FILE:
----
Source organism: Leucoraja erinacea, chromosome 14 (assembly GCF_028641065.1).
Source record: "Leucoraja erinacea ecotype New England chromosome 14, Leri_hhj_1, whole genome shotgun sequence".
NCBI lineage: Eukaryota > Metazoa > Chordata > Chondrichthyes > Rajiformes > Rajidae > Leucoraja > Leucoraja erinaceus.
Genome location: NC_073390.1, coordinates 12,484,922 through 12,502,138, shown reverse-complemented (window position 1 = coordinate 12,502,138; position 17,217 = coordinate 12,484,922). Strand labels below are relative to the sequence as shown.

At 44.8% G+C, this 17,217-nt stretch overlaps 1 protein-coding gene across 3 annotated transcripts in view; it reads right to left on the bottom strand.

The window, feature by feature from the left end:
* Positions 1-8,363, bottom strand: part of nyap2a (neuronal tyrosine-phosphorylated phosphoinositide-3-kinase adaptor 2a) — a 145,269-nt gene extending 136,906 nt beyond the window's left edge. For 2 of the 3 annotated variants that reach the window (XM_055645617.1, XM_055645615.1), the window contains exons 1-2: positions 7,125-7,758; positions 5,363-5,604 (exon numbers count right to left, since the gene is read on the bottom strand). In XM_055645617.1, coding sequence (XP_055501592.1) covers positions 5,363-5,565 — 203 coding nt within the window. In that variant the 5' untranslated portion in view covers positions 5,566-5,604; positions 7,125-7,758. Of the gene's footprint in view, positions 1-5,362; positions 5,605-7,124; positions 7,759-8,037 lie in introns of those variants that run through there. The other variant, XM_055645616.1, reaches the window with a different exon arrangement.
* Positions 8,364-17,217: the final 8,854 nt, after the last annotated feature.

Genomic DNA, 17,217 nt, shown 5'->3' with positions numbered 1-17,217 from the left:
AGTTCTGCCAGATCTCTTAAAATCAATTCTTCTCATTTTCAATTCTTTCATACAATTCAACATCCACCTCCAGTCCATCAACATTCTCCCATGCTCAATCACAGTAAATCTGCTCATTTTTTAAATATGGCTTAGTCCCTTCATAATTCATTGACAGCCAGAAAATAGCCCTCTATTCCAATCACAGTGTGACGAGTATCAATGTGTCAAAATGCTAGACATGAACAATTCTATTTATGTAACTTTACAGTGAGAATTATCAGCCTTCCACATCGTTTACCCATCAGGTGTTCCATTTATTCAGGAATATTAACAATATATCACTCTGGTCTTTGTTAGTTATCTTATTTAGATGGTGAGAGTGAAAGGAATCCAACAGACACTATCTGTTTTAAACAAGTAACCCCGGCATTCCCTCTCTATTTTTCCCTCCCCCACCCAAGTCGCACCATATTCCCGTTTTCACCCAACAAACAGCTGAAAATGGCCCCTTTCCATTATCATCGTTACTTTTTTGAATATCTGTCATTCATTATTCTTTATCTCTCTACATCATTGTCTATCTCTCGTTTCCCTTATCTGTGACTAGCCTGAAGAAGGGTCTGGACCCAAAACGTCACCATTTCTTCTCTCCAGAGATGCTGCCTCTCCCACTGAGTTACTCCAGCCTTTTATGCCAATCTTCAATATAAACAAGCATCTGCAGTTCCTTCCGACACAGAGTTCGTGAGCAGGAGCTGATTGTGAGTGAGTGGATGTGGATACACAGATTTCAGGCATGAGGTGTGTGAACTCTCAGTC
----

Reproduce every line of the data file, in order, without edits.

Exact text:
Source organism: Leucoraja erinacea, chromosome 14 (assembly GCF_028641065.1).
Source record: "Leucoraja erinacea ecotype New England chromosome 14, Leri_hhj_1, whole genome shotgun sequence".
NCBI lineage: Eukaryota > Metazoa > Chordata > Chondrichthyes > Rajiformes > Rajidae > Leucoraja > Leucoraja erinaceus.
Genome location: NC_073390.1, coordinates 12,484,922 through 12,502,138, shown reverse-complemented (window position 1 = coordinate 12,502,138; position 17,217 = coordinate 12,484,922). Strand labels below are relative to the sequence as shown.

At 44.8% G+C, this 17,217-nt stretch overlaps 1 protein-coding gene across 3 annotated transcripts in view; it reads right to left on the bottom strand.

The window, feature by feature from the left end:
* Positions 1-8,363, bottom strand: part of nyap2a (neuronal tyrosine-phosphorylated phosphoinositide-3-kinase adaptor 2a) — a 145,269-nt gene extending 136,906 nt beyond the window's left edge. For 2 of the 3 annotated variants that reach the window (XM_055645617.1, XM_055645615.1), the window contains exons 1-2: positions 7,125-7,758; positions 5,363-5,604 (exon numbers count right to left, since the gene is read on the bottom strand). In XM_055645617.1, coding sequence (XP_055501592.1) covers positions 5,363-5,565 — 203 coding nt within the window. In that variant the 5' untranslated portion in view covers positions 5,566-5,604; positions 7,125-7,758. Of the gene's footprint in view, positions 1-5,362; positions 5,605-7,124; positions 7,759-8,037 lie in introns of those variants that run through there. The other variant, XM_055645616.1, reaches the window with a different exon arrangement.
* Positions 8,364-17,217: the final 8,854 nt, after the last annotated feature.

Genomic DNA, 17,217 nt, shown 5'->3' with positions numbered 1-17,217 from the left:
AGTTCTGCCAGATCTCTTAAAATCAATTCTTCTCATTTTCAATTCTTTCATACAATTCAACATCCACCTCCAGTCCATCAACATTCTCCCATGCTCAATCACAGTAAATCTGCTCATTTTTTAAATATGGCTTAGTCCCTTCATAATTCATTGACAGCCAGAAAATAGCCCTCTATTCCAATCACAGTGTGACGAGTATCAATGTGTCAAAATGCTAGACATGAACAATTCTATTTATGTAACTTTACAGTGAGAATTATCAGCCTTCCACATCGTTTACCCATCAGGTGTTCCATTTATTCAGGAATATTAACAATATATCACTCTGGTCTTTGTTAGTTATCTTATTTAGATGGTGAGAGTGAAAGGAATCCAACAGACACTATCTGTTTTAAACAAGTAACCCCGGCATTCCCTCTCTATTTTTCCCTCCCCCACCCAAGTCGCACCATATTCCCGTTTTCACCCAACAAACAGCTGAAAATGGCCCCTTTCCATTATCATCGTTACTTTTTTGAATATCTGTCATTCATTATTCTTTATCTCTCTACATCATTGTCTATCTCTCGTTTCCCTTATCTGTGACTAGCCTGAAGAAGGGTCTGGACCCAAAACGTCACCATTTCTTCTCTCCAGAGATGCTGCCTCTCCCACTGAGTTACTCCAGCCTTTTATGCCAATCTTCAATATAAACAAGCATCTGCAGTTCCTTCCGACACAGAGTTCGTGAGCAGGAGCTGATTGTGAGTGAGTGGATGTGGATACACAGATTTCAGGCATGAGGTGTGTGAACTCTCAGTC